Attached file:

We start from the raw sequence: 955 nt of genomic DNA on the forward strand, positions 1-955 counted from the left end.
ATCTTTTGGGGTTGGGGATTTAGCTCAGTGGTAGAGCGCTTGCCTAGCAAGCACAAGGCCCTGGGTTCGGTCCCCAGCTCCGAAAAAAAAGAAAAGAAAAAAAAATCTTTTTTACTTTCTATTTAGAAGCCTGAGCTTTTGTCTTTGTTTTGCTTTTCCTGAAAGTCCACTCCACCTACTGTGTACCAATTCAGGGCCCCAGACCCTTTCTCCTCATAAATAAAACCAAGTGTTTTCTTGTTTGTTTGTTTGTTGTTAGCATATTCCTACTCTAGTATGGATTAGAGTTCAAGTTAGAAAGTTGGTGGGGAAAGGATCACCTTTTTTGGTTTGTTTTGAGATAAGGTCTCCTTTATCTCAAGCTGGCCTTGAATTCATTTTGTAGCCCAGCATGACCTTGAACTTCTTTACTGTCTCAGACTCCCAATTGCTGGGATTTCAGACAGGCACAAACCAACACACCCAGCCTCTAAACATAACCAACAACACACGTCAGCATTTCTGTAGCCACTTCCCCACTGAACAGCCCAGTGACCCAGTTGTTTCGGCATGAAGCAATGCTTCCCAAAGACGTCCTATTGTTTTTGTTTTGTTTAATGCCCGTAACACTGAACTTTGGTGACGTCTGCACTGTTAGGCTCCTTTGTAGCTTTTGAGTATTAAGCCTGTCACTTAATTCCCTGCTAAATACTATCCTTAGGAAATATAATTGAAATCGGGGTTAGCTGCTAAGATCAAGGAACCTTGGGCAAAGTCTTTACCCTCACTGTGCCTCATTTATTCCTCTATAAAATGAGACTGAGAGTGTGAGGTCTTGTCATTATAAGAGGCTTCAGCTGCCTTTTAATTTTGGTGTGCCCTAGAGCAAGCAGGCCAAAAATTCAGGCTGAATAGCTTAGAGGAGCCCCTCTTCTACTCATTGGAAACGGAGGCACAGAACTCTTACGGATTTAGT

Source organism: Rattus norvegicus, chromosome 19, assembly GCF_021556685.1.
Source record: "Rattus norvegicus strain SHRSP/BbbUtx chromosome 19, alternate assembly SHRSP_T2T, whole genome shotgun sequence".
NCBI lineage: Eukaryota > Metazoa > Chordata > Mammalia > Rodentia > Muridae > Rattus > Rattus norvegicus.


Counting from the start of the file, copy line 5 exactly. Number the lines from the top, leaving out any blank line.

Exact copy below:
NCBI lineage: Eukaryota > Metazoa > Chordata > Mammalia > Rodentia > Muridae > Rattus > Rattus norvegicus.